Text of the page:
Scientists today said that Wales and Scotland’s decision to use stricter Covid restrictions during the pandemic might not have been worth it.

Nicola Sturgeon still has not committed to a date of end to work from home, despite England dumping it last week. Mark Drakeford refuses to lift controversial ‘rule six’ for another 4 days.

Both nations resorted to tougher Covid curbs than England early out in the pandemic, and kept people living under economically-cripping curbs for longer.

MailOnline was told by experts that there is no significant difference in cumulative deaths rates between England, the UK and other parts of the UK. 

The argument was that Omicron wave swung out similar across home nations, even though Downing St had slipped by on relatively few rules. 

This is in spite of Scotland’s decision to cancel New Year’s Eve festivities and Mr Drakeford accusing England, calling them ‘global outliers’. Ms Sturgeon stated yesterday that the tougher restrictions placed on Scotland for Christmas were “worth it”, pointing out they maintained lower infection rates than those south of the border. 

Pictured above is the death rate over time between England's four-nations per 100,000 people over the previous seven days, according to the Department of Health. Separate data based on death certificates from the Office for National Statistics shows Wales has the highest cumulative death rate followed by England, Scotland and Northern Ireland

Above is the mortality rate between England’s four nations per 100,000 population over the past seven days according to Department of Health. Data from separate sources, including death certificates from Office for National Statistics, show that Wales is the country with the highest cumulative rate of death. England, Scotland, and Northern Ireland are close behind.

Pictured above is the infection rate across the UK's four nations over time. Despite tougher curbs Northern Ireland has the highest infection rate. England has the second-highest, although it did have the lowest between Christmas and New Year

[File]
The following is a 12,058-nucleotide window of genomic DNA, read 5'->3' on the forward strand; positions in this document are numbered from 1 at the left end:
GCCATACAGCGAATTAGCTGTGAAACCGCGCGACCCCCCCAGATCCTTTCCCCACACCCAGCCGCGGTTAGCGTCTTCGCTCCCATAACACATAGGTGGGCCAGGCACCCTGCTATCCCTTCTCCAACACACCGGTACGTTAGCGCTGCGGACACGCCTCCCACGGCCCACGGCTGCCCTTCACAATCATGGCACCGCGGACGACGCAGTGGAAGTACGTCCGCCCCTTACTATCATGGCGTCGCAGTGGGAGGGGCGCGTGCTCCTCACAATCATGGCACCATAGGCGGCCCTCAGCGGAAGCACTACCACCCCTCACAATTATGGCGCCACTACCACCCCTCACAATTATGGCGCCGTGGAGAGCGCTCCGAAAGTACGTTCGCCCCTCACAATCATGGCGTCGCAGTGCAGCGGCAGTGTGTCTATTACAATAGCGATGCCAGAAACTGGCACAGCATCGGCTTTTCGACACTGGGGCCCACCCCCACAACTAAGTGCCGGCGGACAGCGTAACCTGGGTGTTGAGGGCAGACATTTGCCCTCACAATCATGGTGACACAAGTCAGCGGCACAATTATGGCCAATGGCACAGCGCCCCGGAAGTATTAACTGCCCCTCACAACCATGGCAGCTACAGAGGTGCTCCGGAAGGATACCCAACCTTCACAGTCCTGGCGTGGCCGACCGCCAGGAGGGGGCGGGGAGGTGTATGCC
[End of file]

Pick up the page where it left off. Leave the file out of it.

The infection rates for each of the four UK countries are shown in the graphic above. Northern Ireland, which has had to put in more effort, still suffers the highest rate of infection. England is the country with the highest infection rate, but it had the lowest rates between Christmas and New Year.

The latest statistics released by the Department of Health indicate that England had the lowest Covid infected rate during the Christmas period. This is despite being the leader until December 23.

However, No10 was unwilling to give in to lockdown demands. Instead, a ‘Plan B” was created. This included work from home guidance being reinstituted, face masks in public areas, and controversial vaccination passports for large indoor venues.

SAGE advisors claim that the Omicron wave died out naturally due to behavioral changes. This was in contrast to natural immunity which caused the peak of the epidemic. 

Which Covid restrictions were imposed by each UK country this winter in order to combat Omicron?

Although the Omicron version was devastating for the UK’s nations, their response was quite unique.

Here are the restrictions that different countries have imposed.


  • Guidance for working from home
  • To be able to access large indoor events or nightclubs you need a vaccine passport
  • In public areas such as train stations, face masks are recommended.
  • Booster programme intensified.


  • Guidance for working from home 
  • Requests for meeting in small groups consisting of three or fewer households.
  • For large events, in bars and restaurants, social distancing one meter has been restored
  • Hospitality venues that offer alcohol must provide table service
  • For three weeks, nightclubs were closed. 
  • Outdoor gatherings are limited to 250 people, while indoor gatherings can accommodate up to 500.
  • NB. In October of this year, vaccination passports in Scotland were implemented. Face masks had already been in place at the time Omicron struck. 


  •  Work from home guidance;
  • In bars, restaurants and cinemas, the “Rule Of Six” is applicable.